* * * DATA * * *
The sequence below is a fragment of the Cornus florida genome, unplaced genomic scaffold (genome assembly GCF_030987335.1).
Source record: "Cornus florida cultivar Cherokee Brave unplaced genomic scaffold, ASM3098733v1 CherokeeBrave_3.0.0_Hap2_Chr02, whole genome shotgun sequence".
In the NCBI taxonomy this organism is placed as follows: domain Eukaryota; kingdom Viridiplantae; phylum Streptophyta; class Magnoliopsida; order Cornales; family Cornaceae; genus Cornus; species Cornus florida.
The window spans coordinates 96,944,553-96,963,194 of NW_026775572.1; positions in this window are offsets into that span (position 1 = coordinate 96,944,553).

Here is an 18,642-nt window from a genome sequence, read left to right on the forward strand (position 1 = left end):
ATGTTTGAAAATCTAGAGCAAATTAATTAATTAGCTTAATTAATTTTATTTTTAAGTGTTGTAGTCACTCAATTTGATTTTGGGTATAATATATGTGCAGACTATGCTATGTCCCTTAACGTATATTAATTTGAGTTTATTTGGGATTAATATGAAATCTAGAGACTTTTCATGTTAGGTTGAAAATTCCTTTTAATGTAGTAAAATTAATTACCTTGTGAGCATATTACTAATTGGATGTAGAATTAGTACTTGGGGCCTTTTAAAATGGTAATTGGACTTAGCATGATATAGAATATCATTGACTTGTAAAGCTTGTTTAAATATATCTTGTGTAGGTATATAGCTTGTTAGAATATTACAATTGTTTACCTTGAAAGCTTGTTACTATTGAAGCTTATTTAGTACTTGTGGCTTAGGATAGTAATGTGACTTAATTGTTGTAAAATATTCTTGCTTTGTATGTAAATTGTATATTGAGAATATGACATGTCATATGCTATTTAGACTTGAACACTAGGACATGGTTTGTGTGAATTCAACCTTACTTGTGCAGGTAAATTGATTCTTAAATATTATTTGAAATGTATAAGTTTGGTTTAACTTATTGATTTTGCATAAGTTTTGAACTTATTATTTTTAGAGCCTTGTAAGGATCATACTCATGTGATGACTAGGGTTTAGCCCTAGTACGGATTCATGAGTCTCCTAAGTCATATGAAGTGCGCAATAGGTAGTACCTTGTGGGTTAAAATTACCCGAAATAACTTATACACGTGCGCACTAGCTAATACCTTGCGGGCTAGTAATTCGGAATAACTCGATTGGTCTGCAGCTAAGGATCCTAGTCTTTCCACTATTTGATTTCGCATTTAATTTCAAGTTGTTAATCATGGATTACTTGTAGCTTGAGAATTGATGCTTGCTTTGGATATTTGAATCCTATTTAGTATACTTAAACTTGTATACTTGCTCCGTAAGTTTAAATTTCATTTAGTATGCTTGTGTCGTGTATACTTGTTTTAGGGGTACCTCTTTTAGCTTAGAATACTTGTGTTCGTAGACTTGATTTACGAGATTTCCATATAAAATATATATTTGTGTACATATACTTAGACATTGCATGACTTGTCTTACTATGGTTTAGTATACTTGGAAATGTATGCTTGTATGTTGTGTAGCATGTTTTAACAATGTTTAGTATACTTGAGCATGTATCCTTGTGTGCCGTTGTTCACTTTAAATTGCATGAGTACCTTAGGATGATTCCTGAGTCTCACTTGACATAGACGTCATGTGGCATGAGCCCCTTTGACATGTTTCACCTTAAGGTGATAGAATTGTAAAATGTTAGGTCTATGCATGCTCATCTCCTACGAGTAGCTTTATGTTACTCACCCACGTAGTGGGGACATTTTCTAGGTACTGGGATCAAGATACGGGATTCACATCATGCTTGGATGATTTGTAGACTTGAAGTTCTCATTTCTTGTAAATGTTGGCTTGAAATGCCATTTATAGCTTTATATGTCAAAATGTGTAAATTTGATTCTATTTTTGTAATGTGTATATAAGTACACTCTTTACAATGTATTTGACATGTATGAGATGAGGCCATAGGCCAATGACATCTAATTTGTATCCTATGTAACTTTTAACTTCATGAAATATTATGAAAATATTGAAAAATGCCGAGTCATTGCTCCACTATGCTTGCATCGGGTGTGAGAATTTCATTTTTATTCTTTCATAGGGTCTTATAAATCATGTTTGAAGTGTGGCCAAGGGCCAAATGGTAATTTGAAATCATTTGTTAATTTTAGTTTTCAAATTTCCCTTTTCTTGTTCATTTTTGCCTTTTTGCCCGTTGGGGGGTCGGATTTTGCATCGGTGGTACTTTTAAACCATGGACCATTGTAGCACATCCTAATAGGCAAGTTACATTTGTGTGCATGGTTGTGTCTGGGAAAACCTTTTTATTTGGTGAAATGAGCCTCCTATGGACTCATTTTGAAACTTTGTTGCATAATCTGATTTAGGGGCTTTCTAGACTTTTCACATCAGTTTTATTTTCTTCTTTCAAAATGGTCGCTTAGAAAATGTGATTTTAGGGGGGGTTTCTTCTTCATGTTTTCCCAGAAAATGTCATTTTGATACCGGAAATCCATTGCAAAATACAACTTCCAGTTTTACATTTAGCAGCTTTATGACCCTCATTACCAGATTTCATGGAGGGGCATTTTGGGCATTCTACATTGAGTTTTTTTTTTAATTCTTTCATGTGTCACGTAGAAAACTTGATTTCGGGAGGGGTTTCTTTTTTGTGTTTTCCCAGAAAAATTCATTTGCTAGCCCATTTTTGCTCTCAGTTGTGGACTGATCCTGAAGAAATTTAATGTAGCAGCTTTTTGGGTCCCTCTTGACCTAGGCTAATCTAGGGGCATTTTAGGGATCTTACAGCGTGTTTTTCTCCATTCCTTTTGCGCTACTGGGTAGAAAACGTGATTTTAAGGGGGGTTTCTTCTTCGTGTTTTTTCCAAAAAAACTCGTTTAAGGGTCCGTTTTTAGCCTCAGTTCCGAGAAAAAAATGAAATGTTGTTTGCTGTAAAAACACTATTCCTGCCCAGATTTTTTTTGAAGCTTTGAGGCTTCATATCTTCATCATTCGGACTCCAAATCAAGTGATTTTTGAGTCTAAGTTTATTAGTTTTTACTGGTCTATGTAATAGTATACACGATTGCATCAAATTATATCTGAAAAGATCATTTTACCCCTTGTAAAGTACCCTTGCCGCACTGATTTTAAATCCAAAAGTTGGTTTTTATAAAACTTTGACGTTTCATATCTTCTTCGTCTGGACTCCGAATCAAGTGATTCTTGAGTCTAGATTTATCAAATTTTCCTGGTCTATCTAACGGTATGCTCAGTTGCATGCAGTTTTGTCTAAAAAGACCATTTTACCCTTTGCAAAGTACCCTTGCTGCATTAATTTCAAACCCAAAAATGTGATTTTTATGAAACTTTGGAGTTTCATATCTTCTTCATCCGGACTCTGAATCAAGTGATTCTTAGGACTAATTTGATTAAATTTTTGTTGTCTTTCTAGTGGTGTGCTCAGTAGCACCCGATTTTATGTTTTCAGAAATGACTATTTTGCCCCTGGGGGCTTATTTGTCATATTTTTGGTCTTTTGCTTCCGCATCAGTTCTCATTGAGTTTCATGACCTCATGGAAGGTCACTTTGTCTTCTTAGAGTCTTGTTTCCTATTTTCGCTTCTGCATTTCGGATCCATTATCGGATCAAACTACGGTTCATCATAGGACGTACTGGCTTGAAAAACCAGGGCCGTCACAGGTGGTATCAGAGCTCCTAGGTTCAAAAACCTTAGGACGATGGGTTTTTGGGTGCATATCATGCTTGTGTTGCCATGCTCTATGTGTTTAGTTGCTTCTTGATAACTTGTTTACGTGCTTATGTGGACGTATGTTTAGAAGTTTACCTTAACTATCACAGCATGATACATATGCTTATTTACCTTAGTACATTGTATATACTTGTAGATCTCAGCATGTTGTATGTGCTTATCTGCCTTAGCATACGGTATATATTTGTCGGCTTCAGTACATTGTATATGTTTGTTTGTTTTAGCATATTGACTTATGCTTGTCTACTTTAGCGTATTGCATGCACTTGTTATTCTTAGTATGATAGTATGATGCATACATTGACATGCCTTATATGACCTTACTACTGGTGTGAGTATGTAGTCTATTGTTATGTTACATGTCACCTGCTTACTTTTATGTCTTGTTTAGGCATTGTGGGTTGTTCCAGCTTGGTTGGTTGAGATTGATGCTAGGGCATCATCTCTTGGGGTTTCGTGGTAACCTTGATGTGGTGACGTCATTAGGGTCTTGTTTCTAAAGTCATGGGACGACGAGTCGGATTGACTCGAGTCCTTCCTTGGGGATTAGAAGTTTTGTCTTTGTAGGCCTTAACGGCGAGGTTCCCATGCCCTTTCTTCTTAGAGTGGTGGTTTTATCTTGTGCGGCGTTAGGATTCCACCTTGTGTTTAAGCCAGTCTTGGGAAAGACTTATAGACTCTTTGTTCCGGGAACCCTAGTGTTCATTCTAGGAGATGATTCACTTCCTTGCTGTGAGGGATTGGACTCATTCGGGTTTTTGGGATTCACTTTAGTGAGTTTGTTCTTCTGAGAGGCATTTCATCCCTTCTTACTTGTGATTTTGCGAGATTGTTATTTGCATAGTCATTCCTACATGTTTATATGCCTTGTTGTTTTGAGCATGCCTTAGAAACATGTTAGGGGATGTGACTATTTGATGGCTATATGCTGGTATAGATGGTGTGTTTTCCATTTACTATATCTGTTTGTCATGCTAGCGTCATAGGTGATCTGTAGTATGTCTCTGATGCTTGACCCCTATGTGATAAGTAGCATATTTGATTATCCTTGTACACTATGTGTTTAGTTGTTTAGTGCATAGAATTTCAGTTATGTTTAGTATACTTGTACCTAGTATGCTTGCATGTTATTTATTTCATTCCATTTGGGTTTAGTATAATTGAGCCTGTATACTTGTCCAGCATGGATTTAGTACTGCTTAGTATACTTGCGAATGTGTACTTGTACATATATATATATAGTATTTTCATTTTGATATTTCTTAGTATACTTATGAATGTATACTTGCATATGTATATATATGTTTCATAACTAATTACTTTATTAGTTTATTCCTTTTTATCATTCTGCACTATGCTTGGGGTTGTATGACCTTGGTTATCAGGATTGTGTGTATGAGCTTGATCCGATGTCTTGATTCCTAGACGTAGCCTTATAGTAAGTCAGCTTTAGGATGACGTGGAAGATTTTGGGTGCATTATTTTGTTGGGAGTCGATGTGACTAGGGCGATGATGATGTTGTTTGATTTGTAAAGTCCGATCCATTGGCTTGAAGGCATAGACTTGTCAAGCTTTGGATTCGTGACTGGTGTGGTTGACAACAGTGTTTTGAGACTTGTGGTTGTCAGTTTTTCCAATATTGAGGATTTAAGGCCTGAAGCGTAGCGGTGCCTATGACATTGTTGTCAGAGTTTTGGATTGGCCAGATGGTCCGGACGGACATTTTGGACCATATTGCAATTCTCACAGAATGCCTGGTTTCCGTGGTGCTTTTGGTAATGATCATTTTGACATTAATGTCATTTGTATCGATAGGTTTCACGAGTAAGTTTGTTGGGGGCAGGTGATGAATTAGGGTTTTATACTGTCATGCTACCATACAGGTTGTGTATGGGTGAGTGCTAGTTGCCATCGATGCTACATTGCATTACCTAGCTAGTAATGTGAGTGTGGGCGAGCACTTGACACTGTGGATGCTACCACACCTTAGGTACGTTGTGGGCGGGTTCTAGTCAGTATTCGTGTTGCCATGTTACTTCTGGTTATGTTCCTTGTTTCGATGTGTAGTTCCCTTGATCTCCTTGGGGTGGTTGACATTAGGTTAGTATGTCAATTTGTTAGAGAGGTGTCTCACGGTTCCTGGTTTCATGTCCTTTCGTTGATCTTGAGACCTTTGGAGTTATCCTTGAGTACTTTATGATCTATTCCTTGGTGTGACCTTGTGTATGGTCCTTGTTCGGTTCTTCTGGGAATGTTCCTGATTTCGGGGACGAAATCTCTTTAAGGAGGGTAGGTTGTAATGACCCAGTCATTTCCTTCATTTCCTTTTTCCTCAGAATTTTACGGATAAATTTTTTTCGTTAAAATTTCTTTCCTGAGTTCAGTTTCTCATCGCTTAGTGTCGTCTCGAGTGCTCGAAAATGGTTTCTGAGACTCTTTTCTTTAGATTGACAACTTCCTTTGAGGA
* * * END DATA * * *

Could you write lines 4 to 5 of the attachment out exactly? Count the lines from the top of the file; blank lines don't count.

The window spans coordinates 96,944,553-96,963,194 of NW_026775572.1; positions in this window are offsets into that span (position 1 = coordinate 96,944,553).

Here is an 18,642-nt window from a genome sequence, read left to right on the forward strand (position 1 = left end):